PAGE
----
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1.
The atypical pattern of irony comprehension in children with high-functioning autism
Greta Mazzaggio, Francesca Foppolo, Beatrice Giustolisi, Luca Surian, 2018, published scientific conference contribution abstract

Abstract: Irony comprehension is a complex task that typically developing (TD) children reach around the age of six. Some scholars (Sullivan et al., 1995 a.o.) claimed that 2nd order Theory of Mind (ToM) skills are required to understand irony, but also linguistic abilities (which predict ToM development: Milligan, Astington & Dack, 2007) play a role (Filippova & Astington, 2008; Bosco & Gabbatore, 2017). Children with high-functioning autism (HFA) have intact linguistic abilities, but impaired social relations. Some children with ASD pass even 2nd order ToM tasks, even if they could be using compensatory verbalizing strategies (Fisher, Happé & Dunn, 2005; Happé, 1995; Tager-Flusberg, 2000). We tested irony comprehension in HFA children with the aim to assess the contribution of the factors that may facilitate it and disentangle their relationships. We analyzed responses to the key question to understand irony, i.e. questions on speaker’s meaning and attitude. HFA children showed a peculiar pattern: their accuracy on literal stories was at ceiling, demonstrating that they understood the task, but in irony comprehension they lag behind their TD peers matched for age and non-verbal IQ. Even if this result was not unexpected, given the impairment in social communication associated to HFA, our group of 26 HFA showed a somehow surprising bimodal distribution. Moreover, differently from the TD group, accuracy on ironic stories did not depend neither on age nor on (non-)verbal IQ in HFA participants. And conversely ToM skills played a significant role in irony understanding only for HFA children, and not for TD children.In order to account for these data, we can hypothesize that – in general – HFA children show an impairment in pragmatic inference abilities and in ToM abilities (see Loukusa & Moilanen, 2009 and Baron-Cohen, 2000 for a review), as found also in our sample of LP children. The HP children, on the other hand, might adopt a strategy, different from TD children, to respond correctly to ironic stories, as suggested by Wang et al. (2006). Interestingly, Pexman et al. (2011) found that HFA children, who did not differ in accuracy with respect to TD controls, applied a different processing strategy for irony comprehension, and hypothesized that they resort to a more rule-based strategy, with an intellectual-style approach to compensate their social deficits. Our bimodal distribution could then identify two classes of HFA participants: the LP ones correspond to the pragmatic-impaired profile of HFA, the HP ones on the other hand could be using a compensatory strategy, since they could have been trained to recognize irony and/or other persons’ states of mind (ToM) during speech therapy sessions, as reported in Persicke et al. (2013). Future research should investigate this hypothesis more in depth, with a longitudinal study of HFA participants after a training in irony comprehension, in ToM metarepresentational abilities, and without training.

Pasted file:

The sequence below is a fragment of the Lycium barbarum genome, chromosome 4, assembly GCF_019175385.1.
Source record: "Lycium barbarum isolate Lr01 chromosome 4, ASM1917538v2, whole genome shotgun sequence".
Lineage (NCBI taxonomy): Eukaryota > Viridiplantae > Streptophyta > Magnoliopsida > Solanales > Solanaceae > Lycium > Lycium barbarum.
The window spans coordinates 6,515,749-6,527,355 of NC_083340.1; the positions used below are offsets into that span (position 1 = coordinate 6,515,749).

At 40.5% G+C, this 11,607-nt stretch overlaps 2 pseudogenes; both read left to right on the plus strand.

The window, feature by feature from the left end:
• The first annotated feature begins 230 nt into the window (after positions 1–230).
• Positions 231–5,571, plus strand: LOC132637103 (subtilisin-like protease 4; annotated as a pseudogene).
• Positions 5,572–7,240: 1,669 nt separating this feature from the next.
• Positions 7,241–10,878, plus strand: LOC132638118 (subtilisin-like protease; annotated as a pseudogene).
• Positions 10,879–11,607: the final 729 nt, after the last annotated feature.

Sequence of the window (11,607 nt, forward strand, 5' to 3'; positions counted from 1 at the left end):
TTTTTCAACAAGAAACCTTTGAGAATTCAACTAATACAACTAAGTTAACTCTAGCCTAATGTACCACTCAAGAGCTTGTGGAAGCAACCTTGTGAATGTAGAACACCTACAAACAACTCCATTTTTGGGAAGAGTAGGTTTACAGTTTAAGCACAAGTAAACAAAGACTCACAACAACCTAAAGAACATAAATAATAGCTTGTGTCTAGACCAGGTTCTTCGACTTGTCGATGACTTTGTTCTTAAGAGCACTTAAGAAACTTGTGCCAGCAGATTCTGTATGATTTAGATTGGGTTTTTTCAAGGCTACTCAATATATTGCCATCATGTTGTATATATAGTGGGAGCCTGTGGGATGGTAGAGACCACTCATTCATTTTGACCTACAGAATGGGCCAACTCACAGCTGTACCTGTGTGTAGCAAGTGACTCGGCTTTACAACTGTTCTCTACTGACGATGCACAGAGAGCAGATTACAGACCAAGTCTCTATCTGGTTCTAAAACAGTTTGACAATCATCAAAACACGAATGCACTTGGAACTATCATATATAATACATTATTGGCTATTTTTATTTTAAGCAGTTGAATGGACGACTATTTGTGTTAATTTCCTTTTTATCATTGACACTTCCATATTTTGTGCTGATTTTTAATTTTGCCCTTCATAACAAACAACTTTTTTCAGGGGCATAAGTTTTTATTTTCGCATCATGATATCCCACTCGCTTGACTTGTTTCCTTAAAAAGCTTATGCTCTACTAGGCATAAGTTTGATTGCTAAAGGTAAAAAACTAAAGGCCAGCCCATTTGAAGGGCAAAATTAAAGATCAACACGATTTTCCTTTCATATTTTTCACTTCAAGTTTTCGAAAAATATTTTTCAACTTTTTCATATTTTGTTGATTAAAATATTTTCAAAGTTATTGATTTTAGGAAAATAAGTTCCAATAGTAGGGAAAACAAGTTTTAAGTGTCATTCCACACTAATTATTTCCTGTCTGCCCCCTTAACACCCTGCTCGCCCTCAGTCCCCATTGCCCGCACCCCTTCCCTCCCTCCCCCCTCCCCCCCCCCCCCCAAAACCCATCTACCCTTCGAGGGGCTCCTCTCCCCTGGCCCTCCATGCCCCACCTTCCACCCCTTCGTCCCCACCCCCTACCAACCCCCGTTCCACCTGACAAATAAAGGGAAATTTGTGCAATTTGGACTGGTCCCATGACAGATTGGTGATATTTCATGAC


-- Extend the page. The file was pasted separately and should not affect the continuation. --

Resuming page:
Found in: osebi
Keywords: irony processing, autism developmental disorder, theory of mind, IQ, experimental pragamtics
Published: 21.09.2021; Views: 134; Downloads: 4
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2.
Guess what?
Greta Mazzaggio, Francesca Foppolo, Chiara Caretta, Remo Job, Luca Surian, 2017, published scientific conference contribution abstract

Abstract: Pragmatic abilities of people with Autism Spectrum Disorder (ASD) have been the subject of extensive research, often considering their communicative problems as derived from their deficit in Theory of Mind (ToM). On the other hand, recent studies on the derivation of scalar implicatures (SIs)– such as some but not all that are built on certain lexical items ordered in an entailment scale based on their informativeness, e.g. "some, all" − found no differences between typical population and people with ASD. With our work we find out that TD group’s performance was significantly better in the ad-hoc condition than the ASD’s, and both groups’ performance was related to Age. With respect to the SIs condition, the TD group’s performance was numerically better than the ASD group, but the difference was not significant, which may be due to a lack of power. Moreover, there is again a positive relationship between Age and SI performance, but only for the TD group. For the ASD group, there are positive relationships between SI performance and ToM as well as the linguistic syntactic measure. These relationships suggest that there is something different underlying the two groups’ performance in the SI condition. In computing SIs, ASD children seem to rely mainly on their syntactic linguistic abilities, which in turn are strongly connected with ToM skills; this connection can be related with the syntactic complexity of ToM’s clauses that involve subordination e.g. You believe that I believe that you believe. On the other hand, given that the best predictor for ad-hoc implicatures computation in ASD children is Age, we may suggest that indeed there is a delay in the development of pragmatic abilities in ASD children, also confirmed by the lower ToM scores in the ASD group. In conclusion, it seems that the computation of SIs and ad-hoc implicatures rests on different computational mechanisms and future research should take this insight into consideration.